• Passions: Arsenal FC, literature, art, guitar and all things British.
  • I’ve faded dreams of being a rock star; now content to earn a living during the day and secretly write at night. Or whenever Fiona asks me to.

18:24 to London Paddington

Paddington Station. For most, the miserably indifferent flag-waver at the end of the daily rat race. For me, born and bred near Reading, a beckoning portal to the culture, history and vivacity of London – a booming symbol of imminent adventure. Forget King’s Cross, Platform 9-and-three-quarters, and the Hogwarts express; the fast train from Bristol Temple Meads holds far more magic for me.IMG_1446

However, be the carriage crammed with young wizards and witches or bankers dressed in gloomy suits, the temporal limbo of commuting has long frustrated me. I’ve tried everything to make the daily hack more fruitful.

Perhaps I could engage with all the vibrant personalities and intelligent minds who share the carriage? Nope. The prevailing consensus is to pretend the humans around you don’t exist. Someone fainted on the Blackfriars platform the other day, but the guy right next to her didn’t notice because he had his headphones on. I’ve a hunch that people have started buying larger and larger headphones to signal their animosity for unprovoked human contact. The only permissible occasion for such an act is when the train is late. Here, strangers can express their frustration about how they can’t get in to the same cramped sweat-pit they were moments before dreading. Good old fashioned conversation? Dead end.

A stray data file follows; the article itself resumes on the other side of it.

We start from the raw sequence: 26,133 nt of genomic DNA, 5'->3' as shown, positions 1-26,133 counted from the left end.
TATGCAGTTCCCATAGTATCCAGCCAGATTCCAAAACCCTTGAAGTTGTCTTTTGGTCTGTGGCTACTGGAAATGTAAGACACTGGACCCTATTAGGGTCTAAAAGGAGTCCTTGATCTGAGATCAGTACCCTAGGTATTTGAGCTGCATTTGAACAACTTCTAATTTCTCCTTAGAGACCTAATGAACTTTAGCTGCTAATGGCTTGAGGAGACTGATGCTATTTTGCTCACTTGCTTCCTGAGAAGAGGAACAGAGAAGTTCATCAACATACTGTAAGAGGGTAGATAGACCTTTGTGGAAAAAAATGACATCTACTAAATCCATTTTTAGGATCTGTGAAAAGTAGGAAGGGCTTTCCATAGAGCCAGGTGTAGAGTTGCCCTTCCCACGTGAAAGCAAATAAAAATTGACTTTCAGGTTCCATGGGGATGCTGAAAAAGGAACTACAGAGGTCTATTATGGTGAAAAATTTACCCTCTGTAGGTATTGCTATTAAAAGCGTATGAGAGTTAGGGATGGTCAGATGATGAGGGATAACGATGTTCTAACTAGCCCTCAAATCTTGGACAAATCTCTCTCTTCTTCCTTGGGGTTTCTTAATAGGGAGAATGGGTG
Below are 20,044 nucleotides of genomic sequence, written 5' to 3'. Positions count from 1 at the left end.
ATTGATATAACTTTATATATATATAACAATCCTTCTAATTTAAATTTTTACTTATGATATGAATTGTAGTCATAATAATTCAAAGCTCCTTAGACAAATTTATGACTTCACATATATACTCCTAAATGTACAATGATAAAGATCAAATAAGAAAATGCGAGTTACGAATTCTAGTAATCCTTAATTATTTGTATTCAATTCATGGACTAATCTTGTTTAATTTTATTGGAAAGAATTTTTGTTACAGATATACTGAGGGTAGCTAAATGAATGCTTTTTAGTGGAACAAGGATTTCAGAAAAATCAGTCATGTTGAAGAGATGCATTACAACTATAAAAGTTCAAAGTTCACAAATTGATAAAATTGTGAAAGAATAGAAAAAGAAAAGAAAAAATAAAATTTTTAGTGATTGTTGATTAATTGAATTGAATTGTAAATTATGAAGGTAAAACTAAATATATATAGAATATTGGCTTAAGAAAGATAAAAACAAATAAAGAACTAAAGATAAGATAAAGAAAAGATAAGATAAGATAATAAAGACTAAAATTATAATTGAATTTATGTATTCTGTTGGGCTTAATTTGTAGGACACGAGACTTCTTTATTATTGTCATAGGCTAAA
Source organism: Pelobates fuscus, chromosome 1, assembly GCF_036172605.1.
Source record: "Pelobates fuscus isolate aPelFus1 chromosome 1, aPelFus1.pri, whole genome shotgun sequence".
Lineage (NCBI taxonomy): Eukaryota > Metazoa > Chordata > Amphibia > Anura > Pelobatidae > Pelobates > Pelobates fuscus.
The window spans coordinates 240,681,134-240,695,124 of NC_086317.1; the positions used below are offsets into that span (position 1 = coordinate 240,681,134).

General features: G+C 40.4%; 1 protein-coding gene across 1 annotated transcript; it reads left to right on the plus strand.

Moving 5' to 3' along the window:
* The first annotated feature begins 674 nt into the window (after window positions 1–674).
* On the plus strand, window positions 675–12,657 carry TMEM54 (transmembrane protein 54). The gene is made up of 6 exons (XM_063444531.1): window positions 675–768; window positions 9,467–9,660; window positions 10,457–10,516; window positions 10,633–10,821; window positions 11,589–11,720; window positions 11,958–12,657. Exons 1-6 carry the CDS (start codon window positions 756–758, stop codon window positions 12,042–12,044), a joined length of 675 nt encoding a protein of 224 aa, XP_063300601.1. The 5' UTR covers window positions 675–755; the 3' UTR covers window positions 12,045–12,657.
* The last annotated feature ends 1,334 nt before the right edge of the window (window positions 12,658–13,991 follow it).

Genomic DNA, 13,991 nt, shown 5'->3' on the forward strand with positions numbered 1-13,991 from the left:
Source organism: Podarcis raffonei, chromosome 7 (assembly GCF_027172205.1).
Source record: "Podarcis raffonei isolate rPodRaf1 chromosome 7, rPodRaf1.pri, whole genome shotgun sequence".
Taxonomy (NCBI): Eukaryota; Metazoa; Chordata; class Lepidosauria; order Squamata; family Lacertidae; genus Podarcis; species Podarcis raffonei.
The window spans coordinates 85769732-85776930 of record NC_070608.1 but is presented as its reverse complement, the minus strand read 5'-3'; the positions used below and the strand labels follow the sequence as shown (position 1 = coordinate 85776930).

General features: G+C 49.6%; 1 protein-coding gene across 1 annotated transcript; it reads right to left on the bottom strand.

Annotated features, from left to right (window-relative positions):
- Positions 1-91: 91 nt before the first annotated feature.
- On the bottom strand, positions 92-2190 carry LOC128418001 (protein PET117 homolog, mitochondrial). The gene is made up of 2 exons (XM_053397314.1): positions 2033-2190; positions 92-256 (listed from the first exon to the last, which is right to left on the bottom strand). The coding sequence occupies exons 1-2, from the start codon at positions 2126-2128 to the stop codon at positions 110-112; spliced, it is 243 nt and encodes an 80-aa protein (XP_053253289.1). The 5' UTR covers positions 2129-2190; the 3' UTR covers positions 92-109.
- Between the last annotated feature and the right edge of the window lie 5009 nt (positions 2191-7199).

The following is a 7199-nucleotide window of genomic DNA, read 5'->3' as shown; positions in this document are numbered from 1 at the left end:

‘No matter,’ I cried with a scholarly gesture of the hand and reaching for a book, ‘I will educate myself!’

How naïve I was. If you’ve never attempted reading on a packed-out tube, imagine trying the same in a wardrobe, then introduce a slightly perspiring stranger who is mutely waging war against you to gain more space. Reading the newspaper was another avenue I explored. I soon stopped; finding enough room to manoeuvre a page-turn was even less frequent than a free seat, and I was left bemusedly re-reading the front page again and again. Nowadays, the only time I grab the Metro is when it’s raining, for whilst truly terrible journalism, it can make a decent umbrella in a pinch.

Alas, without the means to do anything otherwise, I’ve resigned myself to standing mindlessly next to another empty-headed zombie for roughly one hour every day. And so, when something different does happen, it cuts through the banality like torchlight in darkness.

Once, a barista at a Costa in Paddington gave me a free coffee – all I’d had to do was tell her my name. She was called Juliana, and her broad, white smile was proof that personality can write itself on the bearer’s face. On my return three days later, I sought out Juliana and surprised her with an Easter egg I’d brought from home. I’d never exchanged gifts with a stranger before, but it was made all the more uplifting by the way neither of us had expected to receive anything. We bid each other farewell, for we knew we’d never see each other again – that’s precisely the context which made each gift selfless and truly rewarding.